The first still from Paul Thomas Anderson's JUNUN
In a week in which the Toronto International Film Festival announced its programming schedule for its ever eventful Doc Conference and Hot Docs announced the appointment of Shane Smith as their new Director of Programming in an attempt to plug the hole left by the departure of Charlotte Cook earlier this year, the biggest news of the week may be the release of the New York Film Festival’s lineup. Most notably, included as part of the Special Events programming is the world premiere of JUNUN, Paul Thomas Anderson’s first attempt at documentary filmmaking. According to Nicholas Kemp’s Film Society of Lincoln Center announcement, the film “follows the musical journey of his close friend and collaborator Jonny Greenwood to northern India, to record an album with an Israeli musician Shye Ben Tzur and illustrious local musicians.” Reporting for Rolling Stone, Daniel Kreps outlined the surprise film’s origins.
Prior to the world premiere of Fredrick Wiseman’s IN JACKSON HEIGHTS in Venice and its subsequent screenings at TIFF in tandem with showings of his recently restored classic TITICUT FOLLIES, A.O. Scott celebrated the legendary doc filmmaker in The New York Times, gushing, “There are nonfiction films that force you to suppress your summarizing reflexes, to slow your thinking and open your sensory receptors to new modes of perception, even when what you are perceiving seems to be perfectly ordinary. The master of this kind of filmmaking is Frederick Wiseman, now 85, whose sustained acts of attention to various places, institutions and social phenomena constitute one of the great monuments of modern filmmaking.”
While Wiseman was on the mind of Scott, Variety’s Addie Morfoot had the Emmys and their recent rule changes on the brain. She writes, “a rule change this year has opened up the Emmy nonfiction category, allowing theatrical hits such as CITIZENFOUR to compete for Emmys,” increasing the competition in an already increasingly competitive field which now includes titles from Netflix, while Emmy mainstays like PBS and HBO continue to produce outstanding content. Realscreen’s Kevin Ritchie reports that Justine Nagan, POV’s new executive producer and executive director of American Documentary, has plenty to plans already in the works to keep PBS on the fore of doc filmmaking. The 67th Primetime Emmy Awards will air September 20, 2015.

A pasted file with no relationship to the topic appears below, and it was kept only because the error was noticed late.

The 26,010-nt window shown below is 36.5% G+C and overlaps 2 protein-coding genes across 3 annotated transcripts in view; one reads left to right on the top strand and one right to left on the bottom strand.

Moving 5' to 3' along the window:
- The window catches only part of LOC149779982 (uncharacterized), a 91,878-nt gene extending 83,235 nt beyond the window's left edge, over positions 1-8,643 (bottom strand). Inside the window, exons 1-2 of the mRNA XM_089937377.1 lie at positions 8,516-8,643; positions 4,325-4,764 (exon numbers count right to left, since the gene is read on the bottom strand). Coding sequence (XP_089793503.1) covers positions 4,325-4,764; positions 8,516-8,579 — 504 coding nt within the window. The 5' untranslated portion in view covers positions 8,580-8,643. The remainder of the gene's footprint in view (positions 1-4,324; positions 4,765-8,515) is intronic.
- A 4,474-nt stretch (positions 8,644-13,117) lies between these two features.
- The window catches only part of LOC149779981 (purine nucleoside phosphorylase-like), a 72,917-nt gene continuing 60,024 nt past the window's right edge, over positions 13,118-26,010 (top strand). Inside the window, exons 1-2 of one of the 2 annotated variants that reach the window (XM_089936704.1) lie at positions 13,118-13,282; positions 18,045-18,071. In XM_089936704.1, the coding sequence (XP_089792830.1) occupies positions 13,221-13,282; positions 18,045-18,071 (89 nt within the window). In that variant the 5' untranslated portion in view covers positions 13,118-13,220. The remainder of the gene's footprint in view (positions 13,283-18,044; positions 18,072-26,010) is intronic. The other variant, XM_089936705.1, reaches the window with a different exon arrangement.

Still from Barbara Kopple's MISS SHARON JONES!, premiering as part of TIFF Docs
Following the rather shocking news that Michael Moore would debuting his previously unannounced new film WHERE TO INVADE NEXT at this year’s Toronto International Film Festival, Thom Powers and the TIFF gang have revealed the entire TIFF Docs program which no consists of a staggering 31 films. The slate includes a wealth of music based docs such as Barbara Kopple’s MISS SHARON JONES!, Morgan Neville’s THE MUSIC OF STRANGERS: YO-YO MA AND THE SILK ROAD ENSEMBLE, Kahlil Joseph’s THE REFLEKTOR TAPES, which was previewed by Hugh McIntyre at Forbes, and a new film shot by Sydney Pollack titled AMAZING GRACE on Aretha Franklin’s record of the same name. The film received a pair of previews thanks to Steven Zeitchik at the LA Times and Flavorwire’s Jason Bailey. Also included in the lineup is IN JACKSON HEIGHTS, by Fredrick Wiseman, who was interviewed this week about the film by David Ehrlich at Little White Lies.
Thom Powers himself spoke about the docs at TIFF this year with Realscreen’s Kevin Ritchie, as well as with David Poland on his Youtube interview series DP/30. Writing for indieWIRE, Laura Berger also surveyed the non-fiction offerings at the fest, as did Tom Roston at Doc Soup, Gregg Kilday at The Hollywood Reporter, Michael Cieply for The New York Times and Matt Goldberg at Collider. While TIFF Docs harbors the majority of non-fiction films at the festival, two new programs offer a few surprises including Alan Zweig‘s HURT: THE STEVE FONYO STORY, which screens as part of the new Platform competition reports Realscreen’s Daniele Alcinii, and Morgan Neville’s KEITH RICHARD: UNDER THE INFLUENCE, which will play in the new television sidebar, Primetime, reports Jeremy Egner in The New York Times.
Ambulante California, an nontraditional roving film festival that calls to mind the travelling festival project put together by actress Tilda Swinton and filmmaker Mark Cousins back in 2009, has also announced their documentary stuffed lineup according to Kate Erbland at indieWIRE. Carolina A. Miranda of the LA times attempted to explain why Diego Luna and Gael Garcia Bernal, the festival organizers, have decided to stay away from utilizing traditional movie theaters for their Ambulante screenings. Also on the topic of festival lineups, Basil Tsiokos previewed the doc offerings at this year’s Sarajevo Film Festival at What (not) To Doc.
I must apologize – without warning I took leave weekend to venture off to Rochester, NY to attend the Toronto Film Society’s yearly raid of the Eastman House to watch two days worth of rarely screened prints of films such as Karl Brown’s STARK LOVE, William A. Wellman’s TRACK OF THE CAT and Mikio Naruse’s KIMIKO. But with a lineup like that, who could blame me?